These possible exposure situations are summarized in Table 1 and discussed in the body of thereport. A fourth situation, possible future contamination of deep aquifers, and a fifth, physicaldangers and/or verified or suspected surface contamination on installation restoration program(IRP) sites, represent no public health hazard.


A. Site Description, History, and Demographics

Naval Air Station Patuxent River is an active 6,800-acre installation on Cedar Point Peninsula inSt. Mary's County, Maryland, 65 miles southeast of Washington D.C. The base wascommissioned on April 1, 1943 and is located at the confluence of the Patuxent River andChesapeake Bay.

The mission of NAS Patuxent River is to maintain and operate facilities and provide services andmaterials to support operations of the Naval Air Warfare Center, Aircraft Division (NAWCAD)and other activities and units as designated by appropriate authority. The NAWCAD is aresearch, development, test and evaluation (RDT&E), engineering, and support center of airplatforms (1).

In February 1997, NAS Patuxent River reported a population that comprised approximately2,450 military personnel, 4,700 Department of Defense civilian employees, 6,250 contractors andnonappropriated fund employees, and 2,500 military dependents (2).

The census tract that includes the unincorporated community of Lexington Park is adjacent to thewestern edge of the base and contained about 10,000 persons in 1990. This tract contained74.1% whites and 21.5% blacks in 1990; 3.2% of persons were of Hispanic origin, and 51.8%were male. Approximately 23% of the 1990 population was under age 10, with about 2.9% age65 and over. The median frequency of change of domicile for heads of household in this tractwas 2.1 years. The corresponding frequency for the adjacent census tract that encloses NASPatuxent River was 5.0 years. Population densities for the two tracts were between 300 and 400persons per square mile (3).

St Mary's County had a 1990 population of approximately 76,000 persons. Whites constituted84.4% of the county's population; blacks, 13.5%; Hispanics, 1.6%; and 50.1% was male. About17.1% of persons were under age 10 years and 8.3%, over 65 years. The median length of timethat householders had been in their current household was 5.4 years. Population density was 210persons per square mile (3).

Past waste disposal and storage practices at NAS Patuxent River have resulted in environmental contamination at multiple sites. Environmental investigations at the base have been conductedunder the Department of the Navy Assessment and Control of Installation Pollutants (NACIP)Program, the Installation Restoration Program (IRP), and the Underground Storage TankProgram, among others. NAS Patuxent River personnel have taken numerous actions toremediate the areas of contamination on the station and to mitigate contaminant migration. Adetailed discussion of IRP data and actions is provided in the station's IRP documents at thestation library and at the Lexington Park Public Library.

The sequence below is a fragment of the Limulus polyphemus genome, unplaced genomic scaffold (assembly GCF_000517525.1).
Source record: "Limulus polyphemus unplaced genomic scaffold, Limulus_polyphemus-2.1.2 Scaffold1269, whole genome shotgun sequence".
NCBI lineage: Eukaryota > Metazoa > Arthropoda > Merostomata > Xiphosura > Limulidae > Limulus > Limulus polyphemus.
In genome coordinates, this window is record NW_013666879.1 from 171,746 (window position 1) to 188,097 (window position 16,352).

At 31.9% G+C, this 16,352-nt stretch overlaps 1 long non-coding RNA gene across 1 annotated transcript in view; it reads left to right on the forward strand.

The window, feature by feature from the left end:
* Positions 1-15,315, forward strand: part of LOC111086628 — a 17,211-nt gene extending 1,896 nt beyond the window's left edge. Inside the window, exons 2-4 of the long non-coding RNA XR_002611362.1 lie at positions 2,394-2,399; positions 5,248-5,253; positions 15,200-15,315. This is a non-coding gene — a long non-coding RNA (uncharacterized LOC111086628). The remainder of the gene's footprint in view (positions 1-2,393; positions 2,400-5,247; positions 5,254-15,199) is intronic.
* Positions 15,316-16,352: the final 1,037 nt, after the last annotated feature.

B. ATSDR Involvement

NAS Patuxent River was placed on the Environmental Protection Agency's (EPA) NationalPriorities List (NPL) in June 1994. The NPL, also known as the Superfund List, is a list ofhazardous waste sites slated for cleanup. The Agency for Toxic Substances and Disease Registry(ATSDR) is mandated to conduct a public health assessment at each site proposed for or listed onthe NPL.

ATSDR identifies ways in which people have been, are, or could be exposed to contaminants atan installation and, if such exposure situations are identified, determines whether they representpublic health hazards. Determinations described below were arrived at based on observationsmade during a September 1995 installation tour that included a review of environmental data anddiscussions with officials of NAS Patuxent River, the Maryland Department of the Environment,and the U.S. Environmental Protection Agency. ATSDR staff returned to NAS Patuxent River inNovember 1996 to revisit selected sites and discuss issues raised subsequent to the August 1996release of the Public Comment issuance of the Public Health Assessment.

Figure 1
Figure 1